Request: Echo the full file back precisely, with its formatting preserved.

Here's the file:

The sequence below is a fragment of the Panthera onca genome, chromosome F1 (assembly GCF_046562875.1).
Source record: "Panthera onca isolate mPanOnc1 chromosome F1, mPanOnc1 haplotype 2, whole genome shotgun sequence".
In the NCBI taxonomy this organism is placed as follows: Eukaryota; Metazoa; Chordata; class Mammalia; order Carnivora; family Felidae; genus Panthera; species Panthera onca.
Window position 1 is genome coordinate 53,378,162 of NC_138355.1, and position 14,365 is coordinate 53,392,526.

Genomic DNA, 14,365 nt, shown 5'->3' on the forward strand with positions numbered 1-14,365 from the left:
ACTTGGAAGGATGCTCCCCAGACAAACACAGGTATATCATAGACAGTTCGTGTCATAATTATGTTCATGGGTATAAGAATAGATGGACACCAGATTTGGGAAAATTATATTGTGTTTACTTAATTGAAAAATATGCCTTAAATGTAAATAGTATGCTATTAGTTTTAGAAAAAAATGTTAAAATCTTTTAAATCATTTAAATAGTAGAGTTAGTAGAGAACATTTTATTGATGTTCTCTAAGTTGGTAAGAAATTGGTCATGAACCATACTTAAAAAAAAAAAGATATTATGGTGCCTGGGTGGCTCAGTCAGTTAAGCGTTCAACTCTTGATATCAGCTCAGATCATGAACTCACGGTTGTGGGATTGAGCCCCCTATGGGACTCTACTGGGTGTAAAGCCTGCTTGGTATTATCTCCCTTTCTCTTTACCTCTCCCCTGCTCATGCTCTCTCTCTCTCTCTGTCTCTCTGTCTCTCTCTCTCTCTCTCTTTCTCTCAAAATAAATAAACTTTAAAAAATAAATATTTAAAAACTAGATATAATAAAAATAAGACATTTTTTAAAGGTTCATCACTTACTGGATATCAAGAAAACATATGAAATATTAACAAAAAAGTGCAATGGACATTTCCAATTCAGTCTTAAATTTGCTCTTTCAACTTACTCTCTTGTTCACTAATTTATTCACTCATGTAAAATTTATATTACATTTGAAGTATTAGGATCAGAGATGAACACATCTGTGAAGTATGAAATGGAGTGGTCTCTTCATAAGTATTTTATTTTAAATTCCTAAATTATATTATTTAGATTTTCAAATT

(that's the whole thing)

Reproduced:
The sequence below is a fragment of the Panthera onca genome, chromosome F1 (assembly GCF_046562875.1).
Source record: "Panthera onca isolate mPanOnc1 chromosome F1, mPanOnc1 haplotype 2, whole genome shotgun sequence".
In the NCBI taxonomy this organism is placed as follows: Eukaryota; Metazoa; Chordata; class Mammalia; order Carnivora; family Felidae; genus Panthera; species Panthera onca.
Window position 1 is genome coordinate 53,378,162 of NC_138355.1, and position 14,365 is coordinate 53,392,526.

Genomic DNA, 14,365 nt, shown 5'->3' on the forward strand with positions numbered 1-14,365 from the left:
ACTTGGAAGGATGCTCCCCAGACAAACACAGGTATATCATAGACAGTTCGTGTCATAATTATGTTCATGGGTATAAGAATAGATGGACACCAGATTTGGGAAAATTATATTGTGTTTACTTAATTGAAAAATATGCCTTAAATGTAAATAGTATGCTATTAGTTTTAGAAAAAAATGTTAAAATCTTTTAAATCATTTAAATAGTAGAGTTAGTAGAGAACATTTTATTGATGTTCTCTAAGTTGGTAAGAAATTGGTCATGAACCATACTTAAAAAAAAAAAGATATTATGGTGCCTGGGTGGCTCAGTCAGTTAAGCGTTCAACTCTTGATATCAGCTCAGATCATGAACTCACGGTTGTGGGATTGAGCCCCCTATGGGACTCTACTGGGTGTAAAGCCTGCTTGGTATTATCTCCCTTTCTCTTTACCTCTCCCCTGCTCATGCTCTCTCTCTCTCTCTGTCTCTCTGTCTCTCTCTCTCTCTCTCTTTCTCTCAAAATAAATAAACTTTAAAAAATAAATATTTAAAAACTAGATATAATAAAAATAAGACATTTTTTAAAGGTTCATCACTTACTGGATATCAAGAAAACATATGAAATATTAACAAAAAAGTGCAATGGACATTTCCAATTCAGTCTTAAATTTGCTCTTTCAACTTACTCTCTTGTTCACTAATTTATTCACTCATGTAAAATTTATATTACATTTGAAGTATTAGGATCAGAGATGAACACATCTGTGAAGTATGAAATGGAGTGGTCTCTTCATAAGTATTTTATTTTAAATTCCTAAATTATATTATTTAGATTTTCAAATT